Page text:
She'll be opening up those memories, probably with the assistance of Joe, in the recording studio next week.
Mac Billups reserved a spot for two members of his congregation at Trinity Baptist Church. The retro-looking Airstream trailer parked at the California African American Museum earlier this year had intrigued him. Via the StoryCorps mailing list, he learned that the mobile studio would be back at LACMA and tried to secure an online reservation. Same response as Mulryan--sorry, we're booked.
So he, too, showed up to secure one of the last spots for a new, young member of Trinity Baptist to interview an older deacon. They'll cut that slice of cross-generational spiritual life next week as well.
On Saturday, Gerhard Gross and his daughter, Rebekah Bartz, emerged from the recording booth. In addition to her smile, Bartz was wearing a T-shirt that read "Reading is Sexy" and waxing enthusiastic about the 40-minute interview in which she learned about her Ukrainian grandparents. Grandpa had fought in World War II, as had Bartz's maternal grandfather ... but on the other side.
Then came Hila Wright, 35, and Edith de Guzman, 31, sisters who allowed a reporter to listen to their remarkably frank, loving and at times gob-smacking conversation about two Europeans who were turned into Californians after their parents immigrated from Milan when they were 13 and 9.
They settled into the booth for a sound check and instructions by facilitator Anaid Reyes, a young San Diegan with a degree in history and Spanish (Amherst '08) and real-life experience as a union organizer. Reyes adjusted the microphones, between which sat a box of tissues. Anyone who listens to the three-minute StoryCorps excerpts on NPR every Friday morning understands their purpose. Often in these conversations, there is laughter; sometimes, there are tears.
De Guzman was the instigator of this tete-a-tete, and you could tell she'd been down this road before. She interviewed their father when the StoryCorps trailer was stationed on Santa Monica's Promenade in 2007, and had elicited life stories from her husband and mother using home recording equipment in 2009 and 2010 on the day after Thanksgiving. Many people worship at the temple of conspicuous consumption that day, but people like de Guzman and others encouraged by StoryCorps' annual promotion of the National Day of Listening prefer to stay home, talk to each other and worship conversation. Is there a better holiday gift?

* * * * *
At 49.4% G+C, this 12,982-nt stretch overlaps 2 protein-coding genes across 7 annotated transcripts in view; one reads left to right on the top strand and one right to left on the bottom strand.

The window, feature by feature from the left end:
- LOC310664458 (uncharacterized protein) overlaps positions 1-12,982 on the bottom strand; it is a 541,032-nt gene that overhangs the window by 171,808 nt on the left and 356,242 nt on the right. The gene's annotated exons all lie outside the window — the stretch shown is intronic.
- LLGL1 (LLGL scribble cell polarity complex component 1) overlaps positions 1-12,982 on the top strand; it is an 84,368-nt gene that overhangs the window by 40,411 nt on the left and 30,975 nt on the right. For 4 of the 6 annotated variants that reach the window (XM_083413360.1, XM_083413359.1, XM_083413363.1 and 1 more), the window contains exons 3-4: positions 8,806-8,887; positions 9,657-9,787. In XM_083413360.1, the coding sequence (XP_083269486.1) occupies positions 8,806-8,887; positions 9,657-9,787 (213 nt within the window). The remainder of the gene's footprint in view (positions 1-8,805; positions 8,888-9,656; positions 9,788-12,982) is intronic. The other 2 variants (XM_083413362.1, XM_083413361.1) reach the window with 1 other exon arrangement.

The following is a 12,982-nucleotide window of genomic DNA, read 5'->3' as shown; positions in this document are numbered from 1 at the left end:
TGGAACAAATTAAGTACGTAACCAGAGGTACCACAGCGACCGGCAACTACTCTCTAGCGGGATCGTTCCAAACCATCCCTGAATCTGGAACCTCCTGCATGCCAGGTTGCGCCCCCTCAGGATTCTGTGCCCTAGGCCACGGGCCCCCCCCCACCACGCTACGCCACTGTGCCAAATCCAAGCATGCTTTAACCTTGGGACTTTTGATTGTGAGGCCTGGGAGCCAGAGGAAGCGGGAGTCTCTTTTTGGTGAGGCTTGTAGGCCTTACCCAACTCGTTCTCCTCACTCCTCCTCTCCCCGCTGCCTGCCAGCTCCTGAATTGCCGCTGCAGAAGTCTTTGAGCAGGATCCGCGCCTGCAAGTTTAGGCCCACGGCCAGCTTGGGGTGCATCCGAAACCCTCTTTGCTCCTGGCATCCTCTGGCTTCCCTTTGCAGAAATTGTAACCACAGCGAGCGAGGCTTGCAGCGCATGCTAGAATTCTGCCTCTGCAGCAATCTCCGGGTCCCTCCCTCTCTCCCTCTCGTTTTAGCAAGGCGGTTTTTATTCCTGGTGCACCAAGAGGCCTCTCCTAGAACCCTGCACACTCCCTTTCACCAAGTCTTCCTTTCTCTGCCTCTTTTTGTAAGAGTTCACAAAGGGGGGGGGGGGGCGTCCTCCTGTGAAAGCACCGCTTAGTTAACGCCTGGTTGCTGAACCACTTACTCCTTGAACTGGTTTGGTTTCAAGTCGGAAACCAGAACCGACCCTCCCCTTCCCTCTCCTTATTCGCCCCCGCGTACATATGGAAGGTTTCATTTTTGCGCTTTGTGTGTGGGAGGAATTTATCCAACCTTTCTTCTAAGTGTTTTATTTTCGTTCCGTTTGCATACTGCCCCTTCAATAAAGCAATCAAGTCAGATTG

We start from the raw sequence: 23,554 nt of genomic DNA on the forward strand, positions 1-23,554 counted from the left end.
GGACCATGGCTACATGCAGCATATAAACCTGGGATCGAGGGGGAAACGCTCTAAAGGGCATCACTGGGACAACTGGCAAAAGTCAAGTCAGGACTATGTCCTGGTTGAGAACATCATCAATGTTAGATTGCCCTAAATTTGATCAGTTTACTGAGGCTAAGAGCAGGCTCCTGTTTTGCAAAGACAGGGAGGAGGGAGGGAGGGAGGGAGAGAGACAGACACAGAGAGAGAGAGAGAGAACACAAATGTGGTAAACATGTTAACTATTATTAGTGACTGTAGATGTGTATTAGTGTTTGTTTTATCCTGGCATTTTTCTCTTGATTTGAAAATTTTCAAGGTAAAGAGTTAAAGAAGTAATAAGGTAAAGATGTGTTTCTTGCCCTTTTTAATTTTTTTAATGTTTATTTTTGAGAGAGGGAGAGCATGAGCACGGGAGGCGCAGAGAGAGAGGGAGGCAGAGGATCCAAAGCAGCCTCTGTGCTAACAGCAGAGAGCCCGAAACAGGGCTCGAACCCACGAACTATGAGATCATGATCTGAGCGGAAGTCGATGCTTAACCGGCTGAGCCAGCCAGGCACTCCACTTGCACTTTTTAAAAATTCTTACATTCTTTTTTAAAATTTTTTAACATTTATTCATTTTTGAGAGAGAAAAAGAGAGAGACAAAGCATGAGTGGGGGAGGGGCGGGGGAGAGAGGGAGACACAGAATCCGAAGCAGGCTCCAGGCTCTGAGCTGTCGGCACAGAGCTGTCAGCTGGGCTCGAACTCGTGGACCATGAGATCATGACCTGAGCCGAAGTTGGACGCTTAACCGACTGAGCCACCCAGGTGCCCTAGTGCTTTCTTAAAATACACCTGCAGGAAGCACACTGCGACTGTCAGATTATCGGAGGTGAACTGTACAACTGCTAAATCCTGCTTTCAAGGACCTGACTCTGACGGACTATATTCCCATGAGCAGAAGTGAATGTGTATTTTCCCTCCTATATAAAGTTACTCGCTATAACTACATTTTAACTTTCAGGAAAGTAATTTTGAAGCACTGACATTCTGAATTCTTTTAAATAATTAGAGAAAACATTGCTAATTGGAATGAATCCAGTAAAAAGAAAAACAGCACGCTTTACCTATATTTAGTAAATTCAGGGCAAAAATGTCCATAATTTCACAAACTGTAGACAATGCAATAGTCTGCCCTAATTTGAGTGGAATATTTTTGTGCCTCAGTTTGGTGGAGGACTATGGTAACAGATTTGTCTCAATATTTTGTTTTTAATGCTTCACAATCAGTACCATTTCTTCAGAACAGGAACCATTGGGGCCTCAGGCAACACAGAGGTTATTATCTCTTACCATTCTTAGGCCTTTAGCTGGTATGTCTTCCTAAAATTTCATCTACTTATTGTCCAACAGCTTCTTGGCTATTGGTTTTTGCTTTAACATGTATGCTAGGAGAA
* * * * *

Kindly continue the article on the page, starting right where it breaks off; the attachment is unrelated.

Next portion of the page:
In a wide-ranging discussion that covered three continents and four generations, Wright served up a steady diet of confessional epiphany that, for a reporter, is a fastball across the plate. She gradually built flesh onto the bony structure of the incisive questions de Guzman kept feeding her.
There was the early memory of dad photographing the newly toilet-trained Wright almost falling into the commode; the time she spat water onto the carpet and blamed the wet spot on the incontinent dog; the early desire to become a princess, an occupation supplanted later by that of private investigator. (Today, she's a scientist.)
There was the painful account of her teenage decision to quit playing the piano, and, as a result, to be told by her father that she was "worthless." (Only later, outside the Airstream, did Wright explain that mom was a concert pianist and dad was a piano technician at La Scala).
When asked to compare the culture of her early childhood with that of her later years, Wright returns to a common theme--that although it was more difficult than everyone had anticipated leaving the old country for the "promised land," the diversity of America is a welcome and wonderful thing. Yes, it was difficult for her, at 13, to change countries and learn a language, but the shock of Woodland Hills middle-schoolers wearing makeup was transient; not so the common sight of swastikas on the Italian buildings of her youth.